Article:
Deafblind people’s experience of the NHS has deteriorated since 2001, with staff awareness and access significant problems, a survey published by charity Deafblind UK has found.
The study of almost 500 deafblind people, conducted last year, found 59% felt healthcare staff were not aware of their needs, up from 52% in a similar poll in 2001 produced by Deafblind UK and fellow charity Sense.
Family members and friends provided communication support for 77% of respondents, despite lacking the requesite professional skills in deafblind communication. This marked an increase from 60% in 2001. Deafblind UK said misunderstanding about treatment could have serious consequences and deafblind patients had no means of checking whether the information conveyed by friends or relatives was correct.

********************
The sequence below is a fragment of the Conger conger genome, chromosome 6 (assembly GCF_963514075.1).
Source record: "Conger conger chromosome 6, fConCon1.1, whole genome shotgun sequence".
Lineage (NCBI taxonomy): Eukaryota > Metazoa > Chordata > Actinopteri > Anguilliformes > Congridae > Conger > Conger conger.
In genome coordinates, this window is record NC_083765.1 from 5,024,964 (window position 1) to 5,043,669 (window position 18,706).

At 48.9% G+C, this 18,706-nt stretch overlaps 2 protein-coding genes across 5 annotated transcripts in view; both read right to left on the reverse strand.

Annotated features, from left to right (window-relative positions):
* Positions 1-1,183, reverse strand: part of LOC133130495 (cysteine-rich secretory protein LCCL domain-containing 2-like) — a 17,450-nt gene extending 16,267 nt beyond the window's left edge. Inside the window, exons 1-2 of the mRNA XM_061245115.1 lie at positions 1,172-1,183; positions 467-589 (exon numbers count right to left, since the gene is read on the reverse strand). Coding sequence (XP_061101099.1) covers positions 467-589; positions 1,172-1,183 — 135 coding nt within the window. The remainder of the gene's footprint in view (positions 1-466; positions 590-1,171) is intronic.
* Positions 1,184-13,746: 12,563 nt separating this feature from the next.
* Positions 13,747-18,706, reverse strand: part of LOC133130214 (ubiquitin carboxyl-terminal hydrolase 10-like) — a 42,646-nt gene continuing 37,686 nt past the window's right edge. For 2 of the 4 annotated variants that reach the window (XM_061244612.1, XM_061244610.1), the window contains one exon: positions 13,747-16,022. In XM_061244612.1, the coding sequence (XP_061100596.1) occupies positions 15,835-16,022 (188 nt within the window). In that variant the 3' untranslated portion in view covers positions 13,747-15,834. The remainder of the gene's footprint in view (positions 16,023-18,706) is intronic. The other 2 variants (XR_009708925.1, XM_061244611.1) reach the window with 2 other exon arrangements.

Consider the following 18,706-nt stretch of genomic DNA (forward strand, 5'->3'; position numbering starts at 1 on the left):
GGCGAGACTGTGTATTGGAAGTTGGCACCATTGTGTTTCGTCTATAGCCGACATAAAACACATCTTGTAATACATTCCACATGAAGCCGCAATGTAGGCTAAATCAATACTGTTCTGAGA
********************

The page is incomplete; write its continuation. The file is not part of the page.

It said most deafblind patients needed the support of language support professionals with skills in sign language, the deafblind manual – where words are spelt out by hand – and lipspeaking, but added they were in short supply.
There was an improvement in the proportion of deafblind patients who received letters or appointment cards in a format they could understand, but 58% still did not, down from 90%. Ten per cent claimed they had used medication inappropriately and put themselves at risk.
The report called for improved awareness training for NHS staff, better patient records to enable staff to identify deafblind people’s communication requirements and for NHS interpretation and communication support contracts to meet the needs of all deafblind people.
Deafblind services at the charity Sense in Epsom, SurreyBack in the loop